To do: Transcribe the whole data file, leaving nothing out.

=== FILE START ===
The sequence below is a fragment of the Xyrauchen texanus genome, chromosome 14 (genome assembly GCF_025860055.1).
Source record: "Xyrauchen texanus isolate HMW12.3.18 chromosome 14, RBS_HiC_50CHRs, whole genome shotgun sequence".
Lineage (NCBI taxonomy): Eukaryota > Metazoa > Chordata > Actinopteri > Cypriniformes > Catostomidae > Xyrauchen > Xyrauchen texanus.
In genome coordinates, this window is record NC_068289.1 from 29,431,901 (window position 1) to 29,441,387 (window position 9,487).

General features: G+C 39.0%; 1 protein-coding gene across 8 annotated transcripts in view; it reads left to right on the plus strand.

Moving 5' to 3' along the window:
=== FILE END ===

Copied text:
The sequence below is a fragment of the Xyrauchen texanus genome, chromosome 14 (genome assembly GCF_025860055.1).
Source record: "Xyrauchen texanus isolate HMW12.3.18 chromosome 14, RBS_HiC_50CHRs, whole genome shotgun sequence".
Lineage (NCBI taxonomy): Eukaryota > Metazoa > Chordata > Actinopteri > Cypriniformes > Catostomidae > Xyrauchen > Xyrauchen texanus.
In genome coordinates, this window is record NC_068289.1 from 29,431,901 (window position 1) to 29,441,387 (window position 9,487).

General features: G+C 39.0%; 1 protein-coding gene across 8 annotated transcripts in view; it reads left to right on the plus strand.

Moving 5' to 3' along the window: